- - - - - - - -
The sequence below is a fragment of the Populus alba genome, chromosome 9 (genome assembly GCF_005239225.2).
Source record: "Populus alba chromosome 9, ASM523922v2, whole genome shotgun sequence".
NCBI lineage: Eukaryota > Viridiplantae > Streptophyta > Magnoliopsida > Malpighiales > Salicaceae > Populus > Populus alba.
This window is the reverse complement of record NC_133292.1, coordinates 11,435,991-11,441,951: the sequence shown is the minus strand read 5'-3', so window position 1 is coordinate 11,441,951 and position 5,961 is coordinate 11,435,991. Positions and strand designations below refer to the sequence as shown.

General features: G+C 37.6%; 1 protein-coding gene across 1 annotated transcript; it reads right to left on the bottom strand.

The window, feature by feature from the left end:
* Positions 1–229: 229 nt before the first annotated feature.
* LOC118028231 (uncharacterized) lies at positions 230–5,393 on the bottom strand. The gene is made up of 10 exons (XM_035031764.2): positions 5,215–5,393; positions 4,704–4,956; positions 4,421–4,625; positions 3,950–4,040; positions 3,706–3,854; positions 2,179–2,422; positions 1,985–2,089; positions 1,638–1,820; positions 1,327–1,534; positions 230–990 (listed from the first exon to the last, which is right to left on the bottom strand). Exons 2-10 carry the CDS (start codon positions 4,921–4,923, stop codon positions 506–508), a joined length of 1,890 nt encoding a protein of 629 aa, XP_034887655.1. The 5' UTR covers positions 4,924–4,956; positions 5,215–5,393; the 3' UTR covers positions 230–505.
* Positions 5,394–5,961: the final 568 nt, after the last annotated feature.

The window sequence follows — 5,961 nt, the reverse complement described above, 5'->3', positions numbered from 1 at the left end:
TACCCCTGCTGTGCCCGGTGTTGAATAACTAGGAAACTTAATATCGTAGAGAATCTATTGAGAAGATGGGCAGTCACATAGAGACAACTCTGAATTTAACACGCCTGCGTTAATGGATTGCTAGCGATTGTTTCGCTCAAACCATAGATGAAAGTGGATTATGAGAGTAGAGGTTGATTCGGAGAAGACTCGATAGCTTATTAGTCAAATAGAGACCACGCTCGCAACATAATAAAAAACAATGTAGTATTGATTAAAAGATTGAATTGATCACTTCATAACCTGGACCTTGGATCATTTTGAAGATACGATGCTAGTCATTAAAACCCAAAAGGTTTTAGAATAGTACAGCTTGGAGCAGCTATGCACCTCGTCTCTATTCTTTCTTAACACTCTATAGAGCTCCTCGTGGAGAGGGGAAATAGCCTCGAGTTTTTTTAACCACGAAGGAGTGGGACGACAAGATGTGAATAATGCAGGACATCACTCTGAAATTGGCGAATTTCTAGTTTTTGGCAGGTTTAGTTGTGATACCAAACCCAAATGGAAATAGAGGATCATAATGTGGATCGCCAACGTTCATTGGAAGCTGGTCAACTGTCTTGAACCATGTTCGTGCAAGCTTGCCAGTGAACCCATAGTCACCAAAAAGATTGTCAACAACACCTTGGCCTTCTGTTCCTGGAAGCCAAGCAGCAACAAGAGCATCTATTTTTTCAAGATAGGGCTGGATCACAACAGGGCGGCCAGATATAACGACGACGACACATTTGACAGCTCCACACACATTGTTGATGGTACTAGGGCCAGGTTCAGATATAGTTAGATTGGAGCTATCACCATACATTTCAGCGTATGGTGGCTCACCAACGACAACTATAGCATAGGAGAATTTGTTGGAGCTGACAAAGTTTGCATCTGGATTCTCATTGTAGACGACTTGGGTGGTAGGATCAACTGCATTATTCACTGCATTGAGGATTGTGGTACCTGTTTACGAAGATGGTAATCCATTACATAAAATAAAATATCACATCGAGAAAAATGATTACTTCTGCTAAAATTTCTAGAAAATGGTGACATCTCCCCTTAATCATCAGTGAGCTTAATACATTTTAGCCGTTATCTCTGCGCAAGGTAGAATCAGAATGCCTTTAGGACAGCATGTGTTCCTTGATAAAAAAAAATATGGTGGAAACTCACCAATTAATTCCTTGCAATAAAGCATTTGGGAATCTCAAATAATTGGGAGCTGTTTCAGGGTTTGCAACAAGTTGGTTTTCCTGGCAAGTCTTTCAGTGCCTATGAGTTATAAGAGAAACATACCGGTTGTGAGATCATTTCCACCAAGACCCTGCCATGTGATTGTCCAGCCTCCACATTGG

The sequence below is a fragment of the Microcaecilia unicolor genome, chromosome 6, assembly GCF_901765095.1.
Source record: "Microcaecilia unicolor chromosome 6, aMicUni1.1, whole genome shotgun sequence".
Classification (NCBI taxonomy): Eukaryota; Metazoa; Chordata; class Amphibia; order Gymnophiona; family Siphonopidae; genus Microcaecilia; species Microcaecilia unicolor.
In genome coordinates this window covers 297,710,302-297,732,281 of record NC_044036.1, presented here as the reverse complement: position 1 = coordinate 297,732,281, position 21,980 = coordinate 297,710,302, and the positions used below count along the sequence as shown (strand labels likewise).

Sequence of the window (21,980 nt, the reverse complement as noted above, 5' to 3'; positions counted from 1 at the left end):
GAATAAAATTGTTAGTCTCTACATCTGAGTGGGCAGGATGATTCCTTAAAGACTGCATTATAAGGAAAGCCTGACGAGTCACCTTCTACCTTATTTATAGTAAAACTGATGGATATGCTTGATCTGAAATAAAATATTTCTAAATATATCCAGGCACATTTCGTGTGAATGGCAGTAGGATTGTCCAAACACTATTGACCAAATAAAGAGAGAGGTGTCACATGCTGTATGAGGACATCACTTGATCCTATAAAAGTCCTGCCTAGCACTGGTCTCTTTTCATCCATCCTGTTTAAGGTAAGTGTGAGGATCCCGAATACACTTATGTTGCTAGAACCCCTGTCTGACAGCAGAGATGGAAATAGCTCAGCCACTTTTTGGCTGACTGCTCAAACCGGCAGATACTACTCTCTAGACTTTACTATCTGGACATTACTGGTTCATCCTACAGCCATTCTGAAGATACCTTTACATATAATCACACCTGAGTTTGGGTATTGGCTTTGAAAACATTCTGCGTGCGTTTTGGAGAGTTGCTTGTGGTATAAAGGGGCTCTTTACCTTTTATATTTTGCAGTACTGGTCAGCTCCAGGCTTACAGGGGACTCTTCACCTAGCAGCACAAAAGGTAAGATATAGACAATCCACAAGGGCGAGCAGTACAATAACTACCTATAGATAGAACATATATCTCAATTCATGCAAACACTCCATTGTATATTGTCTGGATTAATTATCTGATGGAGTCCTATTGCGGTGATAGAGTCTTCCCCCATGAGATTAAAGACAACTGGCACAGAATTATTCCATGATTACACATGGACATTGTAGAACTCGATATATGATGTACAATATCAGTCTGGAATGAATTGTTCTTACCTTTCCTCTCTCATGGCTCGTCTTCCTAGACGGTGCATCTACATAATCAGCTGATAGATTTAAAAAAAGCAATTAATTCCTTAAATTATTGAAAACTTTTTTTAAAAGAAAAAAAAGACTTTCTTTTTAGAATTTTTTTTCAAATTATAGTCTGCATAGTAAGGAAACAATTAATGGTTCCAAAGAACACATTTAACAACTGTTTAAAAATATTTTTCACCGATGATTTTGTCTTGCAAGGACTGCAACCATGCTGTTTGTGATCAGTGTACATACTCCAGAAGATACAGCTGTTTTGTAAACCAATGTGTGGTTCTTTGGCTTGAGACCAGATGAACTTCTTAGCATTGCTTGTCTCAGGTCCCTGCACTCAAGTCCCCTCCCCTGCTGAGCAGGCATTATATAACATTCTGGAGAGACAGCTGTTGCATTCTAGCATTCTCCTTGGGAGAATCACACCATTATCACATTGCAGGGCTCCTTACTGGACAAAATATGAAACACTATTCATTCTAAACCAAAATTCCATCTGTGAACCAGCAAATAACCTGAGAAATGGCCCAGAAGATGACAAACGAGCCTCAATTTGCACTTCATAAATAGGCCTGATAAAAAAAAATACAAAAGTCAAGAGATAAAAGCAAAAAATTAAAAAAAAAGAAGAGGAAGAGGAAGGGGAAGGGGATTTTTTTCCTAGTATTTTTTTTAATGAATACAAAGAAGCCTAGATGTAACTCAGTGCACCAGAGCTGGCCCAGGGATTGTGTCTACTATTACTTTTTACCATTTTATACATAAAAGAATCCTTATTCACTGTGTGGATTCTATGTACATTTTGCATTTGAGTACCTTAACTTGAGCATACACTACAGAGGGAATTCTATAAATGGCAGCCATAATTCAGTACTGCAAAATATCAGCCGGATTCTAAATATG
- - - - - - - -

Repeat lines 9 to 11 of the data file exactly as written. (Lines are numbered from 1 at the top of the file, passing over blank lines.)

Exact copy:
* Positions 5,394–5,961: the final 568 nt, after the last annotated feature.

The window sequence follows — 5,961 nt, the reverse complement described above, 5'->3', positions numbered from 1 at the left end:
TACCCCTGCTGTGCCCGGTGTTGAATAACTAGGAAACTTAATATCGTAGAGAATCTATTGAGAAGATGGGCAGTCACATAGAGACAACTCTGAATTTAACACGCCTGCGTTAATGGATTGCTAGCGATTGTTTCGCTCAAACCATAGATGAAAGTGGATTATGAGAGTAGAGGTTGATTCGGAGAAGACTCGATAGCTTATTAGTCAAATAGAGACCACGCTCGCAACATAATAAAAAACAATGTAGTATTGATTAAAAGATTGAATTGATCACTTCATAACCTGGACCTTGGATCATTTTGAAGATACGATGCTAGTCATTAAAACCCAAAAGGTTTTAGAATAGTACAGCTTGGAGCAGCTATGCACCTCGTCTCTATTCTTTCTTAACACTCTATAGAGCTCCTCGTGGAGAGGGGAAATAGCCTCGAGTTTTTTTAACCACGAAGGAGTGGGACGACAAGATGTGAATAATGCAGGACATCACTCTGAAATTGGCGAATTTCTAGTTTTTGGCAGGTTTAGTTGTGATACCAAACCCAAATGGAAATAGAGGATCATAATGTGGATCGCCAACGTTCATTGGAAGCTGGTCAACTGTCTTGAACCATGTTCGTGCAAGCTTGCCAGTGAACCCATAGTCACCAAAAAGATTGTCAACAACACCTTGGCCTTCTGTTCCTGGAAGCCAAGCAGCAACAAGAGCATCTATTTTTTCAAGATAGGGCTGGATCACAACAGGGCGGCCAGATATAACGACGACGACACATTTGACAGCTCCACACACATTGTTGATGGTACTAGGGCCAGGTTCAGATATAGTTAGATTGGAGCTATCACCATACATTTCAGCGTATGGTGGCTCACCAACGACAACTATAGCATAGGAGAATTTGTTGGAGCTGACAAAGTTTGCATCTGGATTCTCATTGTAGACGACTTGGGTGGTAGGATCAACTGCATTATTCACTGCATTGAGGATTGTGGTACCTGTTTACGAAGATGGTAATCCATTACATAAAATAAAATATCACATCGAGAAAAATGATTACTTCTGCTAAAATTTCTAGAAAATGGTGACATCTCCCCTTAATCATCAGTGAGCTTAATACATTTTAGCCGTTATCTCTGCGCAAGGTAGAATCAGAATGCCTTTAGGACAGCATGTGTTCCTTGATAAAAAAAAATATGGTGGAAACTCACCAATTAATTCCTTGCAATAAAGCATTTGGGAATCTCAAATAATTGGGAGCTGTTTCAGGGTTTGCAACAAGTTGGTTTTCCTGGCAAGTCTTTCAGTGCCTATGAGTTATAAGAGAAACATACCGGTTGTGAGATCATTTCCACCAAGACCCTGCCATGTGATTGTCCAGCCTCCACATTGG